Today, Hartford Books Examiner offers a book-to-film analysis of John Green’s Paper Towns (SPEAK), published in 2008 and currently playing on a big screen near you.
There is a common belief among readers that film adaptations seldom live up to their source material, let alone rise above it. (Think Beautiful Creatures, One For the Money, Vampire Academy, etc.). Given the popularity of Green’s The Fault in Our Stars at the box office just last year, you can understand the skepticism with which another retelling might be viewed. After all, the concept of the “cash grab” is pretty much synonymous with modern day entertainment. And while Katniss Everdeen and Harry Potter have proved worthy at the box office, plenty of other likable protagonists have jumped off of the page and into the abyss.
It’s a notable accomplishment, then, that Paper Towns the movie achieves a vibrancy that transcends Paper Towns the book. That’s not to say that Green’s novel is lacking; after all, it did win the Edgar Award in addition to becoming a New York Times bestseller. Rather, the story—a coming-of-age tale that finds socially awkward Quentin (“Q”) on the trail of his enigmatic neighbor (and longtime crush) Margo Roth Spiegelman following her intentional disappearance and a seeming trail of clues she left behind—benefits from a stellar young cast that breathes life into their suitably angsty celluloid counterparts. Perhaps the greatest strength of the author’s work is that he never sacrifices realism for romanticism, resulting in characters that are both complex and believably flawed. But those shortcomings, while reflective of the human condition, can be harder to forgive when the audience is left to create his or her own vison of a character as opposed to being provided an (understandably contrived) image.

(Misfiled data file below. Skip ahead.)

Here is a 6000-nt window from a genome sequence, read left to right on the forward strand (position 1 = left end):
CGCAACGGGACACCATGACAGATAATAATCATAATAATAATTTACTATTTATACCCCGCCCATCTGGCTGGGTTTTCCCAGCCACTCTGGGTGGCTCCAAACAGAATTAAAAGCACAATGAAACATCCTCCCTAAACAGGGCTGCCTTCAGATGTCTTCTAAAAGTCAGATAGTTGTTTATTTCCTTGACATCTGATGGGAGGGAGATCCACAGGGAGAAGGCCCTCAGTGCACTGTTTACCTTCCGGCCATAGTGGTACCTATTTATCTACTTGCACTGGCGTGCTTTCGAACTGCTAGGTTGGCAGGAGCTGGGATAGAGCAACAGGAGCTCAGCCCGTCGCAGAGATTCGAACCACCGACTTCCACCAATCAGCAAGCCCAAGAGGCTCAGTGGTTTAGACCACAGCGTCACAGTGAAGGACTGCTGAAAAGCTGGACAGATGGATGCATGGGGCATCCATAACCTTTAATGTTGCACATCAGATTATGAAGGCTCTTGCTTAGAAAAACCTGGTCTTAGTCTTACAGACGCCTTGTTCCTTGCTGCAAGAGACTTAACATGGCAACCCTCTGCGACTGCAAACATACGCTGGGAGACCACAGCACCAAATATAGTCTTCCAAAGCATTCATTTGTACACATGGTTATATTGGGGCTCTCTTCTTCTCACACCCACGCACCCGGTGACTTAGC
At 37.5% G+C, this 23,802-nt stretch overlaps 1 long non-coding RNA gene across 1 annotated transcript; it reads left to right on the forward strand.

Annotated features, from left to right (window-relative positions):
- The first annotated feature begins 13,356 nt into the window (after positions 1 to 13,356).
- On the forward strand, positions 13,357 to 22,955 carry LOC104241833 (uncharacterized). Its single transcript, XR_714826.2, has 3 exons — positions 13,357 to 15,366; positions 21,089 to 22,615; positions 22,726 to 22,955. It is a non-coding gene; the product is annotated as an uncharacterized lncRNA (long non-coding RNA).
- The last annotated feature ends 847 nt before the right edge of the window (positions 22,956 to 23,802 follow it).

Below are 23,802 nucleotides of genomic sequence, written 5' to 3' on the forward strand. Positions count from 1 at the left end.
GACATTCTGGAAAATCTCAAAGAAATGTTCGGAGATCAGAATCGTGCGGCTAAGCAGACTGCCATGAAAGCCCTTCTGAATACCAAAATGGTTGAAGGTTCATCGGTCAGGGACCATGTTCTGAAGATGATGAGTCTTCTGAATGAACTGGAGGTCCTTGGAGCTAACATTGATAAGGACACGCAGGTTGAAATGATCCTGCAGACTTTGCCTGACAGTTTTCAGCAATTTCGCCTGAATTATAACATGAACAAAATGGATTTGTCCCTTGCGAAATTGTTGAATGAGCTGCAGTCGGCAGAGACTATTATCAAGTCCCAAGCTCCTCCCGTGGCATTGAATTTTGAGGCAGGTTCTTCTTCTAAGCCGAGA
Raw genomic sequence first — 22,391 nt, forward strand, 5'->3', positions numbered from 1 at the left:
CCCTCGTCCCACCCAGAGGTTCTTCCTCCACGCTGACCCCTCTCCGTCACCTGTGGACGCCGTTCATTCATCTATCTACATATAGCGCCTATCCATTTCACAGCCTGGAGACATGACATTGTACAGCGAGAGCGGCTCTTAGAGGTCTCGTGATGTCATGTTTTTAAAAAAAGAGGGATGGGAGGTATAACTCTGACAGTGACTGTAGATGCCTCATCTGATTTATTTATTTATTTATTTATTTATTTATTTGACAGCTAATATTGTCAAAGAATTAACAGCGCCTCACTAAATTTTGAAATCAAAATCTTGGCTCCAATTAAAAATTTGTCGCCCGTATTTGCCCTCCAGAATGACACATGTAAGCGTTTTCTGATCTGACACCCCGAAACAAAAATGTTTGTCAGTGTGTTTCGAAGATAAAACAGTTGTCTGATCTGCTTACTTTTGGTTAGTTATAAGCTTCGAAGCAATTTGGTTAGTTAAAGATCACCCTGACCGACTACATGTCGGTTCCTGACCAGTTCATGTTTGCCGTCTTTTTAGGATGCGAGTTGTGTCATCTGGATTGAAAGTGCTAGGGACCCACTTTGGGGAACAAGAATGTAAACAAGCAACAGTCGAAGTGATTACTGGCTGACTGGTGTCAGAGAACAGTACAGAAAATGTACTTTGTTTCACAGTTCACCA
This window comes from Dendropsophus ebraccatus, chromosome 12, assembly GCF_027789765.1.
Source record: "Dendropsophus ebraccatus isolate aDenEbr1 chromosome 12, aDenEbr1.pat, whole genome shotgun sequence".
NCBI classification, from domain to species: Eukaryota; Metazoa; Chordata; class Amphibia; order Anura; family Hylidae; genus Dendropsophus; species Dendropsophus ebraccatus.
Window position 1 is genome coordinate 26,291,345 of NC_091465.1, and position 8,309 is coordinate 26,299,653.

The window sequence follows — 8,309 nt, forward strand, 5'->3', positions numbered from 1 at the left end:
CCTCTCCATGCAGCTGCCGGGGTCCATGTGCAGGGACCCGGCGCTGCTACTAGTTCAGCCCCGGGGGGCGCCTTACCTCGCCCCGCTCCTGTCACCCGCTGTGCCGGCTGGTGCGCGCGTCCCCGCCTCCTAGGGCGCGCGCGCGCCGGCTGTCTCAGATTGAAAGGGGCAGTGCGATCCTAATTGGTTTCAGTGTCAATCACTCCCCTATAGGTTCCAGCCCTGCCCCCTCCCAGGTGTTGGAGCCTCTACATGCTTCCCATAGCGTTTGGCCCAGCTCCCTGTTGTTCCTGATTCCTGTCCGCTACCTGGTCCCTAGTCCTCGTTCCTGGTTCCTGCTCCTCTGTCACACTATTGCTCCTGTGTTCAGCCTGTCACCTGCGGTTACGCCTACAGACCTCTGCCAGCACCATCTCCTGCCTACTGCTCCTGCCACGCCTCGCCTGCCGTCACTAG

Director Jake Schreier (Robot and Frank) has two great assets in his leads, and the qualities they embody—the innate likability of Nat Wolff (as Quentin) and the inviting allure of model Cara Delevingne (as Margo). While their shared onscreen time is limited, the effortless chemistry that develops during a night of mischief in which Margo enlists Q’s help in righting a few wrongs (a slightly lesser list than in the book) against traitorous members of her popular clique is enough to sustain the viewer’s emotional investment. Further, co-stars Austin Abrams (wannabe Casanova Ben) and Justice Smith (brainiac Marcus, aka “Radar”) charm as Quentin’s best friends who, despite customary adolescent quibbles, form a brotherhood that withstands the impulsivity of youth. And while it would be fair to argue that the characters have been made slightly more appealing for the sake of a viewing audience, it would also be fair to argue that this gambit largely pays off.
Screenwriters Michael H. Webber and Scott Neustadter take some liberties with Green’s story, though none that dilute its overall impact; in fact, their focus is a bit sharper than the narrative from which it was devised. Most notably, Quentin and company—including Marcus’ girlfriend, Angela (played by Jaz Sinclair, in a role that’s been largely expanded) and Ben’s own crush, Lacey (Halston Sage)—stipulate that their road trip in search of Margo must conclude by prom night, as both Ben and Marcus have unique and compelling motivations to attend despite Q’s ambivalence. While this rite of passage also factors into Green’s telling, he uses graduation (and all it symbolizes) as the primary driving force—which, though perhaps more dramatic, also requires a greater suspension of disbelief. The filmmakers carry a similar theme throughout the film, albeit more subtly.
What both the book and film manage to convey in equal proportion is the idea that it’s not so much the destination that’s important as it is the journey along the way. And while that may not be the most original of ideas, clichés have become such for good reason: because they’re true. Without spoiling the ending, let’s just say that the resolution comes across as … real. That’s fitting of Margo, given her world-weary outlook on life—but it’s also fitting of Quentin, who has finally found the fortitude to forge his own path …